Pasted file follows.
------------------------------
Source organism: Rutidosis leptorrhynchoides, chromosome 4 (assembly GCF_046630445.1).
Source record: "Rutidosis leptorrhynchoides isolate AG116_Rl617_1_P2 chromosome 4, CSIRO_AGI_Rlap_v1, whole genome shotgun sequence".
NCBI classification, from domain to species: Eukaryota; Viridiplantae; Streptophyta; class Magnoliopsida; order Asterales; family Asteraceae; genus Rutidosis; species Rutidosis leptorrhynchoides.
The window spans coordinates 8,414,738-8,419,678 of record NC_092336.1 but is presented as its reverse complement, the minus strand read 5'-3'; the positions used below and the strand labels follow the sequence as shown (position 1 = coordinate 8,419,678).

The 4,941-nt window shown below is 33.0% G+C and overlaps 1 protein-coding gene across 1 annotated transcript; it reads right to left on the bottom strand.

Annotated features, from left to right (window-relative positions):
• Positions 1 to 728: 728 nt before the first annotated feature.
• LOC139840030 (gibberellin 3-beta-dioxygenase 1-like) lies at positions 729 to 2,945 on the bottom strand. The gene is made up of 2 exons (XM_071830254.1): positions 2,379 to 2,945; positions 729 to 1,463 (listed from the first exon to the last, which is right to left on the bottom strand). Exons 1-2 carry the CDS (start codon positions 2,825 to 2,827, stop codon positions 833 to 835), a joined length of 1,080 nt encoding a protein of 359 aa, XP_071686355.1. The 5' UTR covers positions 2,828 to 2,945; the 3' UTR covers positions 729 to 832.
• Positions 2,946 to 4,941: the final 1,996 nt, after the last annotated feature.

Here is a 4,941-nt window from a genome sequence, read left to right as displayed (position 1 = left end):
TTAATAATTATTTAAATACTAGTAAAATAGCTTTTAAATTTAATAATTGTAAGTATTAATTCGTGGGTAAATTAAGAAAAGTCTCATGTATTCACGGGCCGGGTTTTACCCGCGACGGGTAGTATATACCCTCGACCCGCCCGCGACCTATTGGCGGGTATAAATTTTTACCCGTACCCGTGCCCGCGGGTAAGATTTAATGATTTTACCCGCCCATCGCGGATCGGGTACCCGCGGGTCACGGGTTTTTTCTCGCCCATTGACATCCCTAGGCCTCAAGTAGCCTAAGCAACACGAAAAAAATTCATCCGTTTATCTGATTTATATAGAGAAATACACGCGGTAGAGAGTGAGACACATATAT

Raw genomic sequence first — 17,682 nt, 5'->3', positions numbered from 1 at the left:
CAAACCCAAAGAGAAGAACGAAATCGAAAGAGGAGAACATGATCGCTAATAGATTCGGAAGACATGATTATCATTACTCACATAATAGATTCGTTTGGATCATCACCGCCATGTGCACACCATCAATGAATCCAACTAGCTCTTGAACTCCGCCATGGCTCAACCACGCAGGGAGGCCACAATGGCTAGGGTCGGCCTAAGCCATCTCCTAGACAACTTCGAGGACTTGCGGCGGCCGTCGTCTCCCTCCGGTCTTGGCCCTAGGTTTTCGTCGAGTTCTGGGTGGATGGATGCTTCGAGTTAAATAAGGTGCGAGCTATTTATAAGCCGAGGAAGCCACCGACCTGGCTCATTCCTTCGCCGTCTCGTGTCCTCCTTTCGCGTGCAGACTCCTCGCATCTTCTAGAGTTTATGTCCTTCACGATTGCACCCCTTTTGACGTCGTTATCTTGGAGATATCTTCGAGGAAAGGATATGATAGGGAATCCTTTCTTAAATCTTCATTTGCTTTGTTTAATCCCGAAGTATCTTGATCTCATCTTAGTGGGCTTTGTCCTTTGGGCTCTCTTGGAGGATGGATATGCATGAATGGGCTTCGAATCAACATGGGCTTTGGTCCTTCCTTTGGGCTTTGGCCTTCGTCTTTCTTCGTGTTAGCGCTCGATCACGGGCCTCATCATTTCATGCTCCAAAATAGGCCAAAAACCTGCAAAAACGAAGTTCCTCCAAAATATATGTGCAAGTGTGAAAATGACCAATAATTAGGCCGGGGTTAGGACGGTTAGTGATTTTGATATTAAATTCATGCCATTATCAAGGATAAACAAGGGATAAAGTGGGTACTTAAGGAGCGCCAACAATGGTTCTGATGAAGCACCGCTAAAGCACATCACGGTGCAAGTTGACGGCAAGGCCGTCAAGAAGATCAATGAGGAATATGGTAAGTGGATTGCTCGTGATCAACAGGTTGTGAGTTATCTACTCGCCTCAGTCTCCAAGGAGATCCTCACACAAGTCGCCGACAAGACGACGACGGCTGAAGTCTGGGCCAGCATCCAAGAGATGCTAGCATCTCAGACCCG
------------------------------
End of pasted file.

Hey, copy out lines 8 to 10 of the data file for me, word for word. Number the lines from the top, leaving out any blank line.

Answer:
• LOC139840030 (gibberellin 3-beta-dioxygenase 1-like) lies at positions 729 to 2,945 on the bottom strand. The gene is made up of 2 exons (XM_071830254.1): positions 2,379 to 2,945; positions 729 to 1,463 (listed from the first exon to the last, which is right to left on the bottom strand). Exons 1-2 carry the CDS (start codon positions 2,825 to 2,827, stop codon positions 833 to 835), a joined length of 1,080 nt encoding a protein of 359 aa, XP_071686355.1. The 5' UTR covers positions 2,828 to 2,945; the 3' UTR covers positions 729 to 832.
• Positions 2,946 to 4,941: the final 1,996 nt, after the last annotated feature.

Here is a 4,941-nt window from a genome sequence, read left to right as displayed (position 1 = left end):